The model we drove has a fuel computer that indicates both average and instantaneous miles per gallon. At 65mph cruise I saw mpg in the high 20s, in light around-down driving I saw low 20s. In our drive overall (about equal portions street and highway, with some dirt and hooliganism thrown in) I saw an average of 22 mpg. This for a vehicle with less than 100 miles on the odo, so I’d expect better later. That is damn good mileage for a mid-size dual-purpose vehicle with full-time all-wheel-drive.

    So when I ignored all the journo-cynical and me-too-lemming text-turds what I saw for myself was a first-rate traveling machine for traveling anywhere, anytime — highway, back roads, dirt, snow, sand, anything, and doing it both comfortably and competently. I’d have no qualms about putting 600-mile-plus days in this thing, chasing back roads, or shooting down a trail. It’s big enough to sleep in, which is important criteria for me — I travel cheap and often in the boonies — yet it still gets better mileage than my much smaller STI and having an engine that is smooth, sweet, and strong.

    I handed back the keys trying to figure out an excuse to buy one. Between the STI and the NISMO 4×4 pickup we already own there’s really not much room to pretend we need an Outback, but my wife and I both left the dealership trying to think of an excuse. Damn nice all-around vehicle, the 3.6R Outback. Yeah, I read all the whining about how “it’s not like it used to be,” but that crap gets said about every new car ever since the Model A replaced the Model T. Get over it. (The Datsun 510 and Beemer 2002 aren’t coming back either, and if they did you’d realize what crap they are compared with what you’re driving today. Same with old Subarus.)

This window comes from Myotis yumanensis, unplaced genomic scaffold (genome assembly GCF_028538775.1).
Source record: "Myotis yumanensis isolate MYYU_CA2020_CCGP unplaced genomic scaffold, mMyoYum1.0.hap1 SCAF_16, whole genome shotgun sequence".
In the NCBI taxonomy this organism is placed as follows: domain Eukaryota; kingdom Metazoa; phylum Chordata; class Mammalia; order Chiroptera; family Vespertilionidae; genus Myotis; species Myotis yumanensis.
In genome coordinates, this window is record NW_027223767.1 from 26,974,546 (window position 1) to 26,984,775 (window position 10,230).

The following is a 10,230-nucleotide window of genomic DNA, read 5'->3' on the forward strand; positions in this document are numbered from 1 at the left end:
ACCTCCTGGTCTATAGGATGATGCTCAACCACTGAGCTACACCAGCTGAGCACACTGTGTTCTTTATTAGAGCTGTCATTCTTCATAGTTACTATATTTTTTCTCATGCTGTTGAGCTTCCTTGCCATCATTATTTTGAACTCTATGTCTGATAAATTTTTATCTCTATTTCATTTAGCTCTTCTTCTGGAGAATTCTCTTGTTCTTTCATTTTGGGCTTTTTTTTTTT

Really, people, wake up and smell the 100-octane. Instead of parroting the cynical party line, when you read a car review go check the vehicle for yourself. And evaluate it for what it is, not what some guy who has to crank out a new article a day says he wishes it to be. Car journos are paid to rabble-rouse, stir controversy, and be “colorful,” so when you read a car review that is just one string of flip sarcasms after another, bear in mind that he gets paid to crank out stuff like that and accuracy and balance are far distant considerations.